Profiting from the grief in Ferguson
By Chris H. and Gloria Bennett to NNPA from Seattle Medium
We are all outraged by the shooting death of Michael Brown in Ferguson, Mo. People all across the country have taken to the streets, social media and many other forms of protest to show their outrage.
The one question that I have as I watch video accounts of what is happening on the ground in Ferguson is: Who is profiting from the tragic loss of life that has occurred in this community?
While people are taking to the streets, tearing up their neighborhoods and destroying businesses in Ferguson, there are hundreds of visiting journalists who are staying in hotels (outside of Ferguson), renting cars, buying gas (probably outside of Ferguson) and buying food (outside of Ferguson if they want to eat in peace).
Some might say that this is a small price to pay in order to expose this tragedy to the world, but the fact that businesses, including many Black businesses, in Ferguson are suffering because a few people choose to riot and commit criminal acts should be of concern to many community leaders.
But let’s take this even a step further. The frustration that the people of Ferguson and the St. Louis region have with law enforcement and a legal system that perpetuates disparities in the arrest and incarceration rates of African Americans is something that needs to be addressed.
‘However, while protestors look to make the police and “the system” pay, the protestors who have taken their actions too far by looting, rioting and committing criminal acts just for the sake of doing so have done nothing more than provide “the system” and the officers in question with a greater opportunity to get paid.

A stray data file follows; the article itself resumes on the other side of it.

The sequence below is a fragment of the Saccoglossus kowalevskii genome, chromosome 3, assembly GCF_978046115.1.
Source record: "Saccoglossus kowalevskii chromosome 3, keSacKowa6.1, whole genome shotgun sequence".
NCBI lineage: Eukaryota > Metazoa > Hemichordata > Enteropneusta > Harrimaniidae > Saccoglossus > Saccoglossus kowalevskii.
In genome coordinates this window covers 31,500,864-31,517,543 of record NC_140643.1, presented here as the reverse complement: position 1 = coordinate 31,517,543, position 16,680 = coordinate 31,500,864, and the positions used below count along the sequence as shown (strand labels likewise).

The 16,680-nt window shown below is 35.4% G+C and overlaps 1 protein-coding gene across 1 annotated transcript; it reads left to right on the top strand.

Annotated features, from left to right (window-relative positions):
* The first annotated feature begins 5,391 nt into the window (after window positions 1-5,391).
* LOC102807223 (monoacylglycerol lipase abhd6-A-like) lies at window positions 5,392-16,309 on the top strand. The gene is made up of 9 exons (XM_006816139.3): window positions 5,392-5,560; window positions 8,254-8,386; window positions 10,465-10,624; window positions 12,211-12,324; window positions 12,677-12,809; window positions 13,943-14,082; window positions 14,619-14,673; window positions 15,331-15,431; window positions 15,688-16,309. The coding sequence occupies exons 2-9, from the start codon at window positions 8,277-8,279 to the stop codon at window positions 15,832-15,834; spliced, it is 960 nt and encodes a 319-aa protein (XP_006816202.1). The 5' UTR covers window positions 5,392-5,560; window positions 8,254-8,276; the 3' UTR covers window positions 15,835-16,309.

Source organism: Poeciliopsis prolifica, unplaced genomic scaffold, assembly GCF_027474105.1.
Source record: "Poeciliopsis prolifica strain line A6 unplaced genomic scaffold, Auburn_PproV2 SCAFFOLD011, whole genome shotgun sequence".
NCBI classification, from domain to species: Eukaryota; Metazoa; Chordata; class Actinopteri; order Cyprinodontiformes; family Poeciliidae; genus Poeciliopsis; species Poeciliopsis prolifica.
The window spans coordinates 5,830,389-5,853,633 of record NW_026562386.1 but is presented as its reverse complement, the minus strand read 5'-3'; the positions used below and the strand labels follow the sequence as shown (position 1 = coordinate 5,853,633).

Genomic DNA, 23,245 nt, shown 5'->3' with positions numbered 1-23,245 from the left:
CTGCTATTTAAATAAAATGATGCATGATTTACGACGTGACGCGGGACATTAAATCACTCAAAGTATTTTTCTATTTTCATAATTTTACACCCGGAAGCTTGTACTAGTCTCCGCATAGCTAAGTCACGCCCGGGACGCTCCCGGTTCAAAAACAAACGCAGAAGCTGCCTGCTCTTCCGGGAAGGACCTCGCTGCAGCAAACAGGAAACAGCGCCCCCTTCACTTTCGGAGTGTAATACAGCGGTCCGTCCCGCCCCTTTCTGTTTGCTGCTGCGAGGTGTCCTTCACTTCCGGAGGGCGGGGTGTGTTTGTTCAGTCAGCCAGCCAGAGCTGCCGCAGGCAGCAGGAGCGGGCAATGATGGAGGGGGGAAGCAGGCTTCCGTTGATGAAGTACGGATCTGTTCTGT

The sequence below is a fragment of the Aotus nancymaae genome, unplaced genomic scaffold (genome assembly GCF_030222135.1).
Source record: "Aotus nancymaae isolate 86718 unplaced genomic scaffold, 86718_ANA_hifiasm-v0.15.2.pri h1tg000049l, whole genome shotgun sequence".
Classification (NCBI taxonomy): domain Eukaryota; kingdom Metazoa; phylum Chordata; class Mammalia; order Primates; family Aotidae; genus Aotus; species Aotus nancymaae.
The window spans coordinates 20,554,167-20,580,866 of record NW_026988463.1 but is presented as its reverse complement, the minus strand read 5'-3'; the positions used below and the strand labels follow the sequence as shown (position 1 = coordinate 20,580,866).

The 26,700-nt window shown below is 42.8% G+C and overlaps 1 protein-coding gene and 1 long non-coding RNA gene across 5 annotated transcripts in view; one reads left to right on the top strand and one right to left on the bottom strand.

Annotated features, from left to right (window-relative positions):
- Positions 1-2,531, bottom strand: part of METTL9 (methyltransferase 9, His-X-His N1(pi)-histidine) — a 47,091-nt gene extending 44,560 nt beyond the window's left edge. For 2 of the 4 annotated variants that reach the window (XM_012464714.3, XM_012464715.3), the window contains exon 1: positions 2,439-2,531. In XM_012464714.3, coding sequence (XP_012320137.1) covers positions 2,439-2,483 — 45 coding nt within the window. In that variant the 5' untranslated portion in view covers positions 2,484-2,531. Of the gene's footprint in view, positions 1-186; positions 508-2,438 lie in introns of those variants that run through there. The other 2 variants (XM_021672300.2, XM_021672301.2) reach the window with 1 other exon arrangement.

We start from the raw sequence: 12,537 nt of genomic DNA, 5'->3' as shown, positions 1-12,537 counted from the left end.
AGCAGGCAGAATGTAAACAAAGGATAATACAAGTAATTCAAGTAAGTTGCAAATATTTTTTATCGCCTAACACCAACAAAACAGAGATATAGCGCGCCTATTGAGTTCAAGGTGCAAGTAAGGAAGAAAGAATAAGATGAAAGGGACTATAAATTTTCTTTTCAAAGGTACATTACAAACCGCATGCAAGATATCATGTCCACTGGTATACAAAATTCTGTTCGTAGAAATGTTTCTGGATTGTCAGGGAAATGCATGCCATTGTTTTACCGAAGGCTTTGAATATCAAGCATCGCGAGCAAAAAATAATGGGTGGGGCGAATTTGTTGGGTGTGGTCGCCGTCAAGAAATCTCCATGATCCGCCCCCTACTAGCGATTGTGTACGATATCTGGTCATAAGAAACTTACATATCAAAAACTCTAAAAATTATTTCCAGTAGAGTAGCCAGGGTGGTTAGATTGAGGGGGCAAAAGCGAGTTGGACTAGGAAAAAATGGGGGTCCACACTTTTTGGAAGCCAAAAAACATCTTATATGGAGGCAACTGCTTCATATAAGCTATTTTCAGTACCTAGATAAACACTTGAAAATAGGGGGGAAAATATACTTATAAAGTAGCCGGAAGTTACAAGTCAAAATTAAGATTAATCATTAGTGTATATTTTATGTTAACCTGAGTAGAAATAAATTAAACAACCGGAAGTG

Police officers do not work for free, and when a state of emergency was called by the governor of Missouri, it provided a green light for state and local officials to utilize the necessary resources to get the situation in Ferguson “under control.” That means that in addition to the local police department having all hands on deck, re-enforcements from the state patrol and other police departments in the area will be on extended duty to support the public safety efforts until the situation in Ferguson is stabilized.
All of the police officers involved in this effort will undoubtedly receive a significant number of over-time hours (at least time and a half), which means that they too will financially benefit from the tragic death of Michael Brown.
I’m not opposed to protesting, and I support the efforts of the protesters on the ground in Ferguson. However, I think that the leaders and protesters in Ferguson or any other city that feels the need to protest injustices need to have a specific agenda and a strategy for what they are doing.
Is it necessary to protest at night? Can the same results be reached during protests held during the day? At what point of the day do the officers on duty begin to receive over-time pay? Should we hold very vocal protests during the day and hold more toned-down prayer vigils at night?
These are some of the questions that I would pose to protesters in Ferguson because it is important that they keep their eye on the prize. At the end of the day, we all want justice for Michael Brown. However, the last thing we want to see is police officers taking vacations, buying new cars and getting an unexpected payday on the back of an unarmed Black man that was unjustly gunned down by one of their fellow officers.